In the past several months, as we have delivered more and more virtual training and mentoring services, I have received an array of common questions. I made a list. This week and for the next two weeks, I will address three of the top recurring questions. This week, is it “How do I value sponsorship marketing assets and why?” followed next week by “Why can I not use stock packages?” and finally, “Why internal capacity-building versus outsourced sales?” If you have questions you want answered, feel free to shoot them to me through this link Questions for Brent to answer in an upcoming TMC.
How do I value sponsorship marketing assets and why?
There are several ways to determine the value of your assets/packages. But first let’s answer the why! It’s simple. You need to know the market value of your products just like a store or any business. Once you determine the market value, you can “make a stand” on that value. If you were selling your house, you would ask a professional, or at least do research to determine its market value. You would hate to list it too low or too high and not get the desired results. But if you know it is worth $550,000 to $600,000, then you would list or try and sell it in that range. Your sponsorship assets are the same. You need to know what they are worth—and the sponsors will do their own evaluations and determine what they are worth to them. When both do it right, the numbers should be pretty close!
Now that we have determined why you need to value your assets, let’s look at how to value them. First, understand that the value of your assets is much more than just “the number of eyeballs that see it.” For decades, properties and sponsors have evaluated sponsorship marketing assets like media buys. They determine how many people will see the logo, message, or experience and place a value against that. Too many agencies still do that. The value of your assets includes those quantitative valuations, but that is only part of it. There is the goodwill you provide to a sponsor “to be associated with the property.” Plus, there are the activation opportunities combined with B2B opportunities, and audience delivery. As I pointed out to one client recently, it is not always the largest of crowds that you want. It’s the quality of those crowds. It’s far better to have 1000 people who will buy your product than 10,000 people who will not (or cannot) buy it! So understand, in determining a value, there more than just eyeballs.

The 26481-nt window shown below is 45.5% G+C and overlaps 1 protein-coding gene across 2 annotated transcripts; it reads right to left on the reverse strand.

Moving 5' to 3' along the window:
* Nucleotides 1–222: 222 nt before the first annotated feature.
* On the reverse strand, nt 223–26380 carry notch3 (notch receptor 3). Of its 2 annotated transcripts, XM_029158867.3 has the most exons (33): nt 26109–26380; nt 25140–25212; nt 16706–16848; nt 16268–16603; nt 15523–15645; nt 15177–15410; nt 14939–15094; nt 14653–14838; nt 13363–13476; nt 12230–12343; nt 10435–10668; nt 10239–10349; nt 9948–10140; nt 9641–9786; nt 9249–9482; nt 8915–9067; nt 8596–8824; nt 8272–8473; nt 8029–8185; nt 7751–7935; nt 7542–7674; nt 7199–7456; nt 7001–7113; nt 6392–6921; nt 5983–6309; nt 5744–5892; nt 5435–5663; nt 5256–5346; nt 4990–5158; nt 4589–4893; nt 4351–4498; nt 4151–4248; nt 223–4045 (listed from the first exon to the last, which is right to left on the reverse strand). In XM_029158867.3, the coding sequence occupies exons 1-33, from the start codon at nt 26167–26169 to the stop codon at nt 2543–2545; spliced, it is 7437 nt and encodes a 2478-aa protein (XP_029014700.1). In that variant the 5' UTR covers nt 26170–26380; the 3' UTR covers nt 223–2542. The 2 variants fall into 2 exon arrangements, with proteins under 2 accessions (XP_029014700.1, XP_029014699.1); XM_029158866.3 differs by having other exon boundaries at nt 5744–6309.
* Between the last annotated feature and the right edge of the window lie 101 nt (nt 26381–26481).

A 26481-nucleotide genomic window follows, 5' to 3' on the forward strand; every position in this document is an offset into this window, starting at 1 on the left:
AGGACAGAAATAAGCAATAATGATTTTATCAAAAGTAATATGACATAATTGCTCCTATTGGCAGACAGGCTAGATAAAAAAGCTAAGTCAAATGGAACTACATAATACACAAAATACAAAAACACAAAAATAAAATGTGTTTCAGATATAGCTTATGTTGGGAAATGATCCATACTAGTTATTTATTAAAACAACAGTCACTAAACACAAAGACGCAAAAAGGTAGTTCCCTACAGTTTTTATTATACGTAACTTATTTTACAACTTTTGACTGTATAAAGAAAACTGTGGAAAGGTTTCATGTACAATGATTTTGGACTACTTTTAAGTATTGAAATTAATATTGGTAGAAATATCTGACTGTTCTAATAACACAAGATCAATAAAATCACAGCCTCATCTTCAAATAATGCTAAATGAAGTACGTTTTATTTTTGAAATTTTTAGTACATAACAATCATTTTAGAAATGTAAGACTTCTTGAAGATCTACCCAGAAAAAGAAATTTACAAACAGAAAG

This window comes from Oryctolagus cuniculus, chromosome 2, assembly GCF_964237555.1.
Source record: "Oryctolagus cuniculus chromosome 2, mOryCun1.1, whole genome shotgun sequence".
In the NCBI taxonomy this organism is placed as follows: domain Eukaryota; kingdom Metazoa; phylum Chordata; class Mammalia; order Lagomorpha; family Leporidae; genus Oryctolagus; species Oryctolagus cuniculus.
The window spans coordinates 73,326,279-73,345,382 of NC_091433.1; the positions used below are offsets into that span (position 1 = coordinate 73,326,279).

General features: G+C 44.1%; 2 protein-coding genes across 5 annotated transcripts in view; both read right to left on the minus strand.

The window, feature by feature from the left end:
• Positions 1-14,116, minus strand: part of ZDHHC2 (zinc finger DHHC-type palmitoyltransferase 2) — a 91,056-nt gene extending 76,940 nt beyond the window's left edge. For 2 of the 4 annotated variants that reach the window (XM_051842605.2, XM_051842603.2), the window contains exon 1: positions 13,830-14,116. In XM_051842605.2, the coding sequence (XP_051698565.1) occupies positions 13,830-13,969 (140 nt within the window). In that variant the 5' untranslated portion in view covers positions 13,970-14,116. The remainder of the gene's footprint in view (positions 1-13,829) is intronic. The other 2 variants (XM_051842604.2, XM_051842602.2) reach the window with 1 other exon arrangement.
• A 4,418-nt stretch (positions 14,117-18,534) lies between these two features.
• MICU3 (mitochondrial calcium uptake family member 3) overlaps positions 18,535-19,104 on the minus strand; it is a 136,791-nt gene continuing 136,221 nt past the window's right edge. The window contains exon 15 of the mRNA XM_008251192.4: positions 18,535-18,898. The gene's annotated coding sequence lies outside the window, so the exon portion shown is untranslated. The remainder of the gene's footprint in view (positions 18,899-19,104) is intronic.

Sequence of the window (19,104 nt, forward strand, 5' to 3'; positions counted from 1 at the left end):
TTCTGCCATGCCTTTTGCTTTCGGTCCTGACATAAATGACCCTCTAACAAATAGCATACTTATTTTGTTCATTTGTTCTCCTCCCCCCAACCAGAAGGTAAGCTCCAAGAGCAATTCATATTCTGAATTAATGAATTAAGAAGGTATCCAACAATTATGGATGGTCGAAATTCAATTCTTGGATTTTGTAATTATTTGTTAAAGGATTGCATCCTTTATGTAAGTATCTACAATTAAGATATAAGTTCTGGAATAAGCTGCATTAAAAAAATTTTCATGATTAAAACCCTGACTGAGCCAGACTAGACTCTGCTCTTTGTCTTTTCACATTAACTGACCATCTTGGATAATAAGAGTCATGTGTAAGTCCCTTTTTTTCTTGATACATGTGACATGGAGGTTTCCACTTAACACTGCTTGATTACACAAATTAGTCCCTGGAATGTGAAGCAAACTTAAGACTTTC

Second, understand that you can do this yourself or you can outsource it. Outsourcing to a professional like our team at the Partnership Group – Sponsorship Specialists® or any of our competitors (there are lots) is one way. It will save time, ensure accuracy, and is third party verified. But it will cost money! Alternatively, you can do it yourself. There is no cash investment, but you use up a lot of your sponsorship person’s time when they could be out selling. Plus, it will take them longer, and they will typically get a less comprehensive and less accurate valuation delivery. But both options work.
There are three ways to value your assets. One is to copy your competition. If they have a golf tournament and yours is pretty much the same, use their values. (If they had them professionally done—yahoo!—yours will be pretty accurate.) If your event is higher end, or has more attendees or a more qualified audience, then up your price from theirs, and vice versa. This is truly a viable option. It will save time and money, but is typically not very accurate and will only give you “package” values versus specific asset values.
The second way (not recommended, but we see it often) is what I call “Throw it against the wall and see if it sticks valuation.” This is where you throw out a number, guess what the sponsor is willing to pay, and hope they will buy what you are selling for what you are asking. I am going to say, “No one reading this would ever do that—I hope!” But we see it all the time. It can work, especially if the sponsor prospect has no experience in sponsorship marketing, or they are thinking more about philanthropy than marketing opportunities.
Then there’s the professional approach. In simple terms, set up a spread sheet, and in column A, list every single asset you can think of selling—logo on your web site, logo on your posters, right to set up a booth, right to sample product, right to hang a banner at the entrance, right to hang a banner on the stage, etc. The list should be long. When you look at every little thing you could sell, you have lots. Then figure out how many people will see or experience it and determine a value for each “impression.” Then look at the value of the association with your property. Some agencies use a derivative and multiply by 2 or .5 to determine intangible value or goodwill. Others like us work to determine the actual goodwill value through proprietary formulas. But understand that is a big part of the value. Then also determine what type of audience they will be met with. Take that into account and also if the messaging will be one time, or perhaps over and over all year. All the formulas we use in valuations for our clients can be found in Reality Check – Straight Talk about Sponsorship Marketing. Also, if you Google, you will probably find several versions of valuation formulas.
The key thing to remember with valuation is that it is more than eyeballs. It is about association and opportunity, and determining what that is worth.
And remember, if you have questions you want answered, feel free to shoot them to me through this link Questions for Brent to answer in an upcoming TMC.
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